What is a coach? How is she different than a mentor? Than a teacher? Than a manager? Than an industry leader?

Can you coach skills which aren’t in your domain of expertise?


Can anyone offer an example of practicing coaching skills outside of the software design world?

Can anyone offer an example of practicing coaching in the software design world?

Wouldn’t say I’m a test coach in the sense most people are talking about here, however, I have coached testers and outside of testing before (football, former national D licence holder), and there is commonality across them.

A good coach needs to have a plan of action in place, can’t go in blind and just ask a tester/player to do whatever you ask. You need to set out in your head or on paper how you plan to get to your goal, which could either be a piece of automation code, test scripts or a way of playing football.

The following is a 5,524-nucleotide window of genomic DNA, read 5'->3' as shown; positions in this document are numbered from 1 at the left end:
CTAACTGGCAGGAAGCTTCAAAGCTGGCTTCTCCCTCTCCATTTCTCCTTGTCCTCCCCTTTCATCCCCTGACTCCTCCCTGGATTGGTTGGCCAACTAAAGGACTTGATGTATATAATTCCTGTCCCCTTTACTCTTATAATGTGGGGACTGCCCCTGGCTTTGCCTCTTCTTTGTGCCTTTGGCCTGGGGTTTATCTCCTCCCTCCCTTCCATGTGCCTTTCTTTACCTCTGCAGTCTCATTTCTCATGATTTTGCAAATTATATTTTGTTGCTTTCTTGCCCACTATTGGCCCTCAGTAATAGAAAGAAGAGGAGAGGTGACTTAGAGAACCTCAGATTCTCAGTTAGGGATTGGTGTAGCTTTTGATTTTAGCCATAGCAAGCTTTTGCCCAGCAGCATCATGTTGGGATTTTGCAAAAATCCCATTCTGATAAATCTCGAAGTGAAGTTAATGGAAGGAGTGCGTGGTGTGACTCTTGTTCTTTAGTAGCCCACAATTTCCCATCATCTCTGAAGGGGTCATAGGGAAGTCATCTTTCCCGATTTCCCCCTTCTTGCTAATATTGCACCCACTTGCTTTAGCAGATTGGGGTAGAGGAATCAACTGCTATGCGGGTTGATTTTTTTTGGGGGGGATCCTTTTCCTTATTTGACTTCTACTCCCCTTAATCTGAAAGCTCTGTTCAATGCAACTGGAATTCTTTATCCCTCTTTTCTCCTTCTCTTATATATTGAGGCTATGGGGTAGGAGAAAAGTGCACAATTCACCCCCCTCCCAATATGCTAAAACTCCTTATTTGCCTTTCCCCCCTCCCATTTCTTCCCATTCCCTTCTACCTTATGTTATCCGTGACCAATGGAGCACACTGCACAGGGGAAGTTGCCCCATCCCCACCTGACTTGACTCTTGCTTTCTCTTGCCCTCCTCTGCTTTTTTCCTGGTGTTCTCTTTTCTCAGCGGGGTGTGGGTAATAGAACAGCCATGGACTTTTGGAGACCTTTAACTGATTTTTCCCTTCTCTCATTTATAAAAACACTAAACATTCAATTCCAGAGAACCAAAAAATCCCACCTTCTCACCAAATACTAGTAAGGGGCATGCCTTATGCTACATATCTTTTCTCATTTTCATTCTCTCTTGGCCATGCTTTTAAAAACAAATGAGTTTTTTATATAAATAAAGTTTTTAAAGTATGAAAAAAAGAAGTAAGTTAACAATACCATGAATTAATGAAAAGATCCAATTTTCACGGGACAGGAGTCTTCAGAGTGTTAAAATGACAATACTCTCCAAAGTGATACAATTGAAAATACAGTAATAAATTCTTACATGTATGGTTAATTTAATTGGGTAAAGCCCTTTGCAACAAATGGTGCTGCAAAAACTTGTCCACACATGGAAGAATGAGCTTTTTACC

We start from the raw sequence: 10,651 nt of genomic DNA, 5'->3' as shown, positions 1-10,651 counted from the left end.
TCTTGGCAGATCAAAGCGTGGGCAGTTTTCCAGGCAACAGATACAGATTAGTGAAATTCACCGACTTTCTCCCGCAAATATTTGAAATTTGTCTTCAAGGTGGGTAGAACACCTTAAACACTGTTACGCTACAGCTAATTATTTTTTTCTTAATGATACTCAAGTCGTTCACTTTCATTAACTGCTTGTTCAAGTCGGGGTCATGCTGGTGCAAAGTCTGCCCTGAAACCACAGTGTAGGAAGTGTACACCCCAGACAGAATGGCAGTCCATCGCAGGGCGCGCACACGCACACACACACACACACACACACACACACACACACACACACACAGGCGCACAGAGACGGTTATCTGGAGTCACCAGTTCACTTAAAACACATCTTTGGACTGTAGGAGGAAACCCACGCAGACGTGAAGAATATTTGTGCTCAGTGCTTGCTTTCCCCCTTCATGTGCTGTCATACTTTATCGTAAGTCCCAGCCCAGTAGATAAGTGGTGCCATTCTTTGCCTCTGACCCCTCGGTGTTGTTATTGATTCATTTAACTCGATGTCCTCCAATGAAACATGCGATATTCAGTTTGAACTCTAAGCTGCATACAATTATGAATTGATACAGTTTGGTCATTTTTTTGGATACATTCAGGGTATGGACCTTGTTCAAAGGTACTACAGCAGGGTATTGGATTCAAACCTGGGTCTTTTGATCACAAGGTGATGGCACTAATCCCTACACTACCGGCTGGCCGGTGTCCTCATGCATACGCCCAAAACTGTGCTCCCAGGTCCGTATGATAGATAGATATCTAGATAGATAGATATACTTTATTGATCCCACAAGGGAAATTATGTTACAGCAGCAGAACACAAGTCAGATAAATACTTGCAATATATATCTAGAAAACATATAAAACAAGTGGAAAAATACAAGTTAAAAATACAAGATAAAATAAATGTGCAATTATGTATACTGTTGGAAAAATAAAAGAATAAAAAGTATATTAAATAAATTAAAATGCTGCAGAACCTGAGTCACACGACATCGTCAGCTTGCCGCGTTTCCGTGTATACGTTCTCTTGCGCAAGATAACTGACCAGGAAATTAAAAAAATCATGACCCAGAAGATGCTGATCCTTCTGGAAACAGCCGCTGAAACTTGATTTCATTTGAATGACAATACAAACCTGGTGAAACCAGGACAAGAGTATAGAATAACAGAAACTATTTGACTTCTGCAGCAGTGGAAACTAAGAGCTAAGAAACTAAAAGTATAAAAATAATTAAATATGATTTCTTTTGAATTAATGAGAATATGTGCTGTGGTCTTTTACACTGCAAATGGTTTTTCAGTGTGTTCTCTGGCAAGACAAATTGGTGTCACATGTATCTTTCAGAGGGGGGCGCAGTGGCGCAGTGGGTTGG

Second is trust, you earn it over time, but gaining the trust of who your coaching is very important, as otherwise if they don’t trust you, you’re may never achieve your goal (or if your do, it will done slower). How you go about earning their trust is entirely up to you. I personally find the “practice what you preach” method best, as it shows you know what you’re doing and also gives any tester/person belief that it can be done.

Caring/Understanding who you’re working with. Everybody has different personalities, so finding out what makes that person tick will help you along the way. Some people get very disheartened when something goes wrong, while others become more determined. Some take everything personally while others couldn’t care less what is said. So finding out about the person will let you know what you need to do to help them.

Honesty is also important, if you feel a tester/QA is going down the wrong path with something (like their scripts/plan/career), tell them, it would be better to let them know before they make a mistake (but do it nicely!).